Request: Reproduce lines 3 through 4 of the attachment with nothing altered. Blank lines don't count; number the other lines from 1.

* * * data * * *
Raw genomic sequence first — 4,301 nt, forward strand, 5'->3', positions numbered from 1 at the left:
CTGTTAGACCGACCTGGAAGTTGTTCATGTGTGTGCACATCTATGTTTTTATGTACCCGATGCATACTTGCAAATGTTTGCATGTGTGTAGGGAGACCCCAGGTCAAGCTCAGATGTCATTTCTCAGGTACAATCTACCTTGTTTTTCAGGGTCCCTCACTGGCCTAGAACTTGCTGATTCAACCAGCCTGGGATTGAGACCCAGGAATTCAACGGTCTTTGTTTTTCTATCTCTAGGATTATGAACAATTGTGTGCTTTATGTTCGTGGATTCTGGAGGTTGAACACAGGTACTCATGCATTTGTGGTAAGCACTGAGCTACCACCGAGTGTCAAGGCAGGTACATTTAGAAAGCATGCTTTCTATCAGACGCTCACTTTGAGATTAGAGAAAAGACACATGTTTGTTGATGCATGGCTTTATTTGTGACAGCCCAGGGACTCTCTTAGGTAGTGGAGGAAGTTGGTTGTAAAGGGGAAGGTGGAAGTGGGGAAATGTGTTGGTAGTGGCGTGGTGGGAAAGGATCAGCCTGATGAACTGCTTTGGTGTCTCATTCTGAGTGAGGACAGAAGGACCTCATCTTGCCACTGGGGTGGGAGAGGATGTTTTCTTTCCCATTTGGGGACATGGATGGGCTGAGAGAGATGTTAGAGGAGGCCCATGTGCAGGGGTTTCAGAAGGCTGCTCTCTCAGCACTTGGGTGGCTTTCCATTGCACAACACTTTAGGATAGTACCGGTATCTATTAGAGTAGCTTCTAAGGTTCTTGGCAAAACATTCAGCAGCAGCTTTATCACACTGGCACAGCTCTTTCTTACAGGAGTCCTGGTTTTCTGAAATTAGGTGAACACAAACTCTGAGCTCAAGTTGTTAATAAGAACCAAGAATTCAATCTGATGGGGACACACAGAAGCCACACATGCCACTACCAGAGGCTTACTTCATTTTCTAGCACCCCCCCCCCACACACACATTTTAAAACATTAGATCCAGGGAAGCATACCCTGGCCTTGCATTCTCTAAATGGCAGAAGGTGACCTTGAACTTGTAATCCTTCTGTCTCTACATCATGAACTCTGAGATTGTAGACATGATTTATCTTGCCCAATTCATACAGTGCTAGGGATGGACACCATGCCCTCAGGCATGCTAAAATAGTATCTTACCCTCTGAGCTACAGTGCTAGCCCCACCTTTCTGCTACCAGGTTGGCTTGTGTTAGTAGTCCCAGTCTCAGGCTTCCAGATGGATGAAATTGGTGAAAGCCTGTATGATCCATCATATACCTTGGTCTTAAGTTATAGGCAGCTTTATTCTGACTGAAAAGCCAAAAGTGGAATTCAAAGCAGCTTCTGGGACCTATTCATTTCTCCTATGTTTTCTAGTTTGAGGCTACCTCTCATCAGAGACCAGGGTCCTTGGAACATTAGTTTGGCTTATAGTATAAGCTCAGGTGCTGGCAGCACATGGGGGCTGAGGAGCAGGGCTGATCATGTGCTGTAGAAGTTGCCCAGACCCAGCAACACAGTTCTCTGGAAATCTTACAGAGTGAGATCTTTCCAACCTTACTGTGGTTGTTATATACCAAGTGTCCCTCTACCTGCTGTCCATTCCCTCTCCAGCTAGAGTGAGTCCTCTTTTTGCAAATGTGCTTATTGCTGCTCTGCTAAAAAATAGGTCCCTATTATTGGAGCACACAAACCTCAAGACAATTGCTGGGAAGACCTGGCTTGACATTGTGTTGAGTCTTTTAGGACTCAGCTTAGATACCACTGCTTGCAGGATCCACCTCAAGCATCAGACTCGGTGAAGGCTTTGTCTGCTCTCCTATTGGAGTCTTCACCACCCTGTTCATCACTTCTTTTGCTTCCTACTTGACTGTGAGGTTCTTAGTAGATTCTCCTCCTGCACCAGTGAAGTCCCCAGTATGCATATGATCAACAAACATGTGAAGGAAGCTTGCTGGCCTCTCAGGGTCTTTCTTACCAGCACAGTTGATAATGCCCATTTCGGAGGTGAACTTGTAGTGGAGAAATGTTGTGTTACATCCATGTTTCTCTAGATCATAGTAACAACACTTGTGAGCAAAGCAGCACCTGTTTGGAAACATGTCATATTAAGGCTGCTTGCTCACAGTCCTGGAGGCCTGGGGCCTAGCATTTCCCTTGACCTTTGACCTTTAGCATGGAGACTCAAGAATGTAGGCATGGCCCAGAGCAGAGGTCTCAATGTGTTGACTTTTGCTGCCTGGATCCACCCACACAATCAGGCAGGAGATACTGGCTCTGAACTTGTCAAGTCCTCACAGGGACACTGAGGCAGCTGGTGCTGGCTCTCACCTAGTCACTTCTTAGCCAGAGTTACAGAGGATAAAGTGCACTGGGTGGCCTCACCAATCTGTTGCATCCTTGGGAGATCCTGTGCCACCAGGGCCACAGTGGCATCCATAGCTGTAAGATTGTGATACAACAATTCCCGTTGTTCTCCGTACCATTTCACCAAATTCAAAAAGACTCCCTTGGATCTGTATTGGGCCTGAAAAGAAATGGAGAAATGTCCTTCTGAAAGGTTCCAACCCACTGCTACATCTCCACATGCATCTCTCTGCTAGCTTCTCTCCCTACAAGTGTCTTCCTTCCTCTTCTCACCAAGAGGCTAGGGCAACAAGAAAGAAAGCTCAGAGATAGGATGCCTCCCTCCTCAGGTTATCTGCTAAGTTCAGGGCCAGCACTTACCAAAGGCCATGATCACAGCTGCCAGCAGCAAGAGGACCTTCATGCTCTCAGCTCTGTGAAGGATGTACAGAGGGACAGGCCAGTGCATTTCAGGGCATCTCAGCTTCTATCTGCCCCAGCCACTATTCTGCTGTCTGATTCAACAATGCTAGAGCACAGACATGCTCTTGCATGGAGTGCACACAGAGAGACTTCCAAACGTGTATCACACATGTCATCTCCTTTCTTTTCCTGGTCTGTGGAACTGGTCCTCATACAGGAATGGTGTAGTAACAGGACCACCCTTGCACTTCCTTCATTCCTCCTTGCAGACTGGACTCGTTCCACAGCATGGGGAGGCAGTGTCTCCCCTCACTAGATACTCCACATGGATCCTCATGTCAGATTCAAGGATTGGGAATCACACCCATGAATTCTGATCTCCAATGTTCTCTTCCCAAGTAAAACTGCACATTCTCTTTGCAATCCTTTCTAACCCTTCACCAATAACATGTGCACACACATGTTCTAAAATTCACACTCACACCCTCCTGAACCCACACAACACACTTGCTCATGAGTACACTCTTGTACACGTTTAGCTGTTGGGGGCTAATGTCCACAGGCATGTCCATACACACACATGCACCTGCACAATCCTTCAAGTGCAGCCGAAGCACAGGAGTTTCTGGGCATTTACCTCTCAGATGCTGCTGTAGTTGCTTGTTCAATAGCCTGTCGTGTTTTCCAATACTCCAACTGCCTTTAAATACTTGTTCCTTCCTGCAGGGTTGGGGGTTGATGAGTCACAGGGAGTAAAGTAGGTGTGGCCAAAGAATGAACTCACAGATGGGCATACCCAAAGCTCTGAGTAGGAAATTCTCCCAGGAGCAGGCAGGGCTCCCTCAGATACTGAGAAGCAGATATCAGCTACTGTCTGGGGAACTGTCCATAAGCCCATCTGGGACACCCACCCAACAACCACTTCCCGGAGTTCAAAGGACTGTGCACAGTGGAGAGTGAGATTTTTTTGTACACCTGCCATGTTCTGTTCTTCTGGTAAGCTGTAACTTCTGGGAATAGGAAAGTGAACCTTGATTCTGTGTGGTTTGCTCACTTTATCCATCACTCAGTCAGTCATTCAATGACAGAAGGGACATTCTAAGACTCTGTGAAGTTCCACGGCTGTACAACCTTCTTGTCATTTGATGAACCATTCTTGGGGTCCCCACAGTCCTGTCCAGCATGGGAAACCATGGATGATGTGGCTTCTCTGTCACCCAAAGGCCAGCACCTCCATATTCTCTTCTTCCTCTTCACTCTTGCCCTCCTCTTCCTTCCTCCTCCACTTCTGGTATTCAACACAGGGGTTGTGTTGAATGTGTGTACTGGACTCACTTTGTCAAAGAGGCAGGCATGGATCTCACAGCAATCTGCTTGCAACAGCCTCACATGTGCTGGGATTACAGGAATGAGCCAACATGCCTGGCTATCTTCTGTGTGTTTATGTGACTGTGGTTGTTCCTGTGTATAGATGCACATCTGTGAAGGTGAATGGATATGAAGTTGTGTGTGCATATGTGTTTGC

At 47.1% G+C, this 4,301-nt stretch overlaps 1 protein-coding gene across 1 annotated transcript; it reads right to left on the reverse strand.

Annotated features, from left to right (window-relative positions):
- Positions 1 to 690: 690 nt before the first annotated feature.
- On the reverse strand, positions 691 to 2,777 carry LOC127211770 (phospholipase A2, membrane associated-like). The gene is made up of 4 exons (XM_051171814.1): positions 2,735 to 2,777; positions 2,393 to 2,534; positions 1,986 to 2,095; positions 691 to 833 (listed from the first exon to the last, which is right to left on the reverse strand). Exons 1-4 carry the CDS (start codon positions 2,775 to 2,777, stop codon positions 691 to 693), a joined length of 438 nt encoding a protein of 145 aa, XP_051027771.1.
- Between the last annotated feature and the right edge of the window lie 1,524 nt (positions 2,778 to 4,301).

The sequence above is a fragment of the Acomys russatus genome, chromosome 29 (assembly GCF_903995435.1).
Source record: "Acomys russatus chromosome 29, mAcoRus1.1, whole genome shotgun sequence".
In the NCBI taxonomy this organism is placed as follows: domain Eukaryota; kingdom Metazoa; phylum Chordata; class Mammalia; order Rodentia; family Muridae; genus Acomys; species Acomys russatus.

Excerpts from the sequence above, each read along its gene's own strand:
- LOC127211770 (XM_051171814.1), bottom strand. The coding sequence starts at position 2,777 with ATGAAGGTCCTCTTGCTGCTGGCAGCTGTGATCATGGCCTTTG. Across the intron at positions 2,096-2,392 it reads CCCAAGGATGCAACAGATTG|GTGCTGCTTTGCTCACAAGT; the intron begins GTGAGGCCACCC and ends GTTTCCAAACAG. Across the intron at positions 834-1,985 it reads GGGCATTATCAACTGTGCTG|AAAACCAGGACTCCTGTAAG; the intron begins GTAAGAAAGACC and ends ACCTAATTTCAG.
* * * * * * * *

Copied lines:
At 47.1% G+C, this 4,301-nt stretch overlaps 1 protein-coding gene across 1 annotated transcript; it reads right to left on the reverse strand.

Annotated features, from left to right (window-relative positions):